State diagram

Define your entity's lifecycle
The State Diagram shows individual finite states in rectangles with lines represneting the transitions between those states. For example, Active might allow transition to Closed.
<p>A graphic illustration of a State diagram showing the fictional states for an account. The illustration contains 4 boxes. Each box has a title and annotated arrows connecting it to the other boxes.</p><p>The first box is titled “New” and it has an arrow to the second box (titled “Active”). The “New” box also has a line to the third box (titled “Closed”). The line from “New” to “Closed” is annotated with the trigger “Account not activated in X days”.</p><p>The “Active” box has an arrow to the “Closed” box with the trigger “User request”. The “Active” box also has an arrow to the forth box (titled “Suspended”) with the trigger “Admin action”.</p><p>The “Closed” box has an arrow to the “New” box and an arrow to the “Active” box. Both arrows are annotated with the trigger “Admin action”.</p><p>The “Suspended” box has an arrow to the “Active” box (with the trigger “Suspension date past”) and an arrow to the “Closed” box (with the trigger “Admin action”).</p><p>Some of the arrows and triggers have further conditions noted. For example, the arrow from “Active” to “Closed” with the trigger “User request” has the condition “Must not have any pending transactions” recorded.</p>


  1. State: A condition an entity can be in, e.g., alive or dead.
  2. Transition: The action that causes the entity to change states. This can be triggered automatically or by user action.
  3. Transition condition: A condition that has to be met for an entity to transition to a new state. Not all transitions have conditions.
  4. Attribute: An aspect of a state that is important enough to call out on the diagram, e.g., reason for suspension. Use of attributes in your diagram is optional.

What it is

A State Diagram is a visual representation of an entity’s lifecycle. Get this right and you have gone a long way towards understanding your system’s data, views, and processes.

It is either one of the simplest things you’ll do on a project, which means the entities are well understood but not necessarily documented, or the hardest, which means that you are still in the process of establishing how the entities will work.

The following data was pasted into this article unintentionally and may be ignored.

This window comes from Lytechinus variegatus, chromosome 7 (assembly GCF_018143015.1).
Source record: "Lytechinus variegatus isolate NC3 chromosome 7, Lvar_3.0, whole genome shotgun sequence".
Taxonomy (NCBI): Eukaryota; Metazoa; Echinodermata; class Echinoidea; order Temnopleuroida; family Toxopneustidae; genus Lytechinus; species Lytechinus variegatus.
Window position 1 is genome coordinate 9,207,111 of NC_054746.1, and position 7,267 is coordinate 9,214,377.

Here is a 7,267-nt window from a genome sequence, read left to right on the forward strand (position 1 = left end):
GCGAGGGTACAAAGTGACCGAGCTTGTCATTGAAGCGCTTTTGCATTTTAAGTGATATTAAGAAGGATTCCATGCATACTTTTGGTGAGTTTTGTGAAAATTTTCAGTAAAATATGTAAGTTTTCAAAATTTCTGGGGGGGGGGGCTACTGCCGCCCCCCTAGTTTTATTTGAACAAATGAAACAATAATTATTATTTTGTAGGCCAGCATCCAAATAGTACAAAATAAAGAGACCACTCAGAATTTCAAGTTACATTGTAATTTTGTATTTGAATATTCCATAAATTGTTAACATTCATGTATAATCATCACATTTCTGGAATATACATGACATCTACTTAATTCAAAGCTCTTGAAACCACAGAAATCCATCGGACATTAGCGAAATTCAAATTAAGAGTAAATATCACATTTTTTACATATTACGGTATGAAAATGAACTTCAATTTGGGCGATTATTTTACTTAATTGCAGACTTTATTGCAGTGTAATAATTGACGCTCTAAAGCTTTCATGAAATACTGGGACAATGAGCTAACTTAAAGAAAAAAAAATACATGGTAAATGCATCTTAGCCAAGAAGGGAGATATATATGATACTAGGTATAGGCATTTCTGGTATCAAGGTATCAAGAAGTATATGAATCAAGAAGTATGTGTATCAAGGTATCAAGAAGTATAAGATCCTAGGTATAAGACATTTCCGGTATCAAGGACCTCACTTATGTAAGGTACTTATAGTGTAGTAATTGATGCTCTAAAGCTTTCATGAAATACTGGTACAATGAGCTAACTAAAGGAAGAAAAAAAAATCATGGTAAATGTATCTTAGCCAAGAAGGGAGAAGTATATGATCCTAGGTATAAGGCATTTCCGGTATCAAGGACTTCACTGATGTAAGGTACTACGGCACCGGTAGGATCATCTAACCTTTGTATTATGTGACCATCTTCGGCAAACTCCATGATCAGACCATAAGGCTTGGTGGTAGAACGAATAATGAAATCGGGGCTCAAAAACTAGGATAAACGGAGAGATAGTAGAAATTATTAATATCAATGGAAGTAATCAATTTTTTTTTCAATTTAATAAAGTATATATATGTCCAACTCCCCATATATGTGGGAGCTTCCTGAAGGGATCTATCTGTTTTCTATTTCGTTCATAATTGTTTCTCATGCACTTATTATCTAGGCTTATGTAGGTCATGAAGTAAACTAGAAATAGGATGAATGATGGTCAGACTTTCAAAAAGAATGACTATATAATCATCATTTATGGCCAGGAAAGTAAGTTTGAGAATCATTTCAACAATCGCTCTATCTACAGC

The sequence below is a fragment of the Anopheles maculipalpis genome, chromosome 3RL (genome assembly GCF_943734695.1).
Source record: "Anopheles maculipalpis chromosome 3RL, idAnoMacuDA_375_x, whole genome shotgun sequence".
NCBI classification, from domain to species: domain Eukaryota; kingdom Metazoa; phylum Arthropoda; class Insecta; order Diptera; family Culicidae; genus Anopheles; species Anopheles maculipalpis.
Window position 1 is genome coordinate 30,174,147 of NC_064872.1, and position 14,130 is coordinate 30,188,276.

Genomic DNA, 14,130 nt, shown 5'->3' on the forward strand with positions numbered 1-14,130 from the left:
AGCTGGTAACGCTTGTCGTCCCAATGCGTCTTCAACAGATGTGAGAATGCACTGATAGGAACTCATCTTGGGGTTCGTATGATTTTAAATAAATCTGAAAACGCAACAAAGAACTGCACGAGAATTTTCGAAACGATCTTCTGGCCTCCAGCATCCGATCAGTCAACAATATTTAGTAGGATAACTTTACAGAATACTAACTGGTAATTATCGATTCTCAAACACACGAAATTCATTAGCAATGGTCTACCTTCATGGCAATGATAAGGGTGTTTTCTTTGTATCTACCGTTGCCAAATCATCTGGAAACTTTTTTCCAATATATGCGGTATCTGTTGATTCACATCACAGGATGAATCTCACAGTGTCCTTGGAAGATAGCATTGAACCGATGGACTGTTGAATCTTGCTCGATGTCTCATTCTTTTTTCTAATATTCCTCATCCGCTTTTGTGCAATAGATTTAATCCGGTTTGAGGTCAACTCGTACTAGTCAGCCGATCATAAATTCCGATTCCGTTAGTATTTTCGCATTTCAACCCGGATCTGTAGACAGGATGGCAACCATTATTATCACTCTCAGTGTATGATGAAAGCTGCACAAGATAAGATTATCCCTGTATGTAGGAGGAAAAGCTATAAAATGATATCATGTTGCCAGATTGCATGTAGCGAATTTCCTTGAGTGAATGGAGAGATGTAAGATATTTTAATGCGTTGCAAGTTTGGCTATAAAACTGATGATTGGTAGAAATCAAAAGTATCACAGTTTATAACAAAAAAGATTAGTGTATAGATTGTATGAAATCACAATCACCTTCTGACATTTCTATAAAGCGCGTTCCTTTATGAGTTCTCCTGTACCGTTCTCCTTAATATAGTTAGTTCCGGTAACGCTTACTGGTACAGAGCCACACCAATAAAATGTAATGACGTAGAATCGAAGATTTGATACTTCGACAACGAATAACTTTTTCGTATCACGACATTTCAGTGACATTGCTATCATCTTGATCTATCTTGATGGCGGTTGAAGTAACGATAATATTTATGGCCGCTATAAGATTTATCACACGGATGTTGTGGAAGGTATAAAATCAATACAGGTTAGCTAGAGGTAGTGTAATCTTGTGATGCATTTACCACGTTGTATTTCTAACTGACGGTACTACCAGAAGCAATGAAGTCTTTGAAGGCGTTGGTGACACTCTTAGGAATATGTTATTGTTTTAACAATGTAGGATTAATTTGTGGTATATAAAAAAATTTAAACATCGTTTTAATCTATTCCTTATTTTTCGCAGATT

The State Diagram isn’t a typical BA method, but it really helps to identify both the different conditions that an entity can be in—the state of the entity—and the actions that impact that entity.

When to use it

  • When creating a new system.
  • When introducing a new feature or entity into a system.
  • When making changes to how an entity is processed in a system.

How to use it

  1. Draw a box in the centre of your page. Label this box with the name of your active state. Often this will be Active, but you may also see Open, Published, Verified, etc.
  2. Draw another box. Label this box with the name of your inactive state. Often this will be Closed, but you may also see Inactive, Suspended, Terminated, etc.
  3. Draw boxes for any other states your entity can be in. Examples: Draft, New, Unverified, etc.
  4. Pick two boxes (we’ll refer to them as A and B).
    • If the entity can transition directly from A to B, then
      • draw an arrow from A to B,
      • label the arrow with what triggers the change, and
      • add any conditions to the transition.
    • If the entity can transition directly from B to A, then
      • draw an arrow from B to A,
      • label the arrow with what triggers the change, and
      • add any conditions to the transition.
  5. Repeat step 4 for each pair of boxes, checking as you work that you haven’t missed any state changes, and that each box has at least one state change.

Rules for use

  • Each state must have at least one transition.
  • Each transition must have a direction.
  • Each transition line must have a trigger.


  • Transition conditions are optional.

Tips & tricks

  • Stuck? Some common states are active, open, closed, suspended, new, unverified, verified, draft, published, inactive, and archived.
  • Not sure about the trigger? Common trigger types include: user action (e.g., user closes their account), an event (e.g., order received), and manual (e.g., administrator marks account as suspended).
  • Dead or alive. If your states don’t feel important enough to populate the status column in a report, you’re probably thinking too low level. You’ll be surprised how often a State Diagram is as simple as Active and Closed!

Common issues

  • Too many states. If you find yourself with too many states, or state names like “Active Account with no orders” you’ve probably promoted attributes to state-hood. As a general rule, any characteristic that is relevant to two or more states should be an attribute instead.
  • Keeping it too real. Since State Diagrams are most often used to help us understand how a system should treat data that represents an entity, they won’t always reflect reality. Unlike the real world, your software system will have to be able to recover from human error, e.g., “oh no—I accidentally marked this person as deceased!”
  • Forgetting exception cases. Even though entities don’t usually move backwards through a lifecycle, a software system often needs to allow for exception cases (see above).
  • Single use. A State Diagram is true only for the entity you created it for and not any other entity. For example the carts, store items, and collections in a shopping system will all have their own applicable state diagram.

Related methods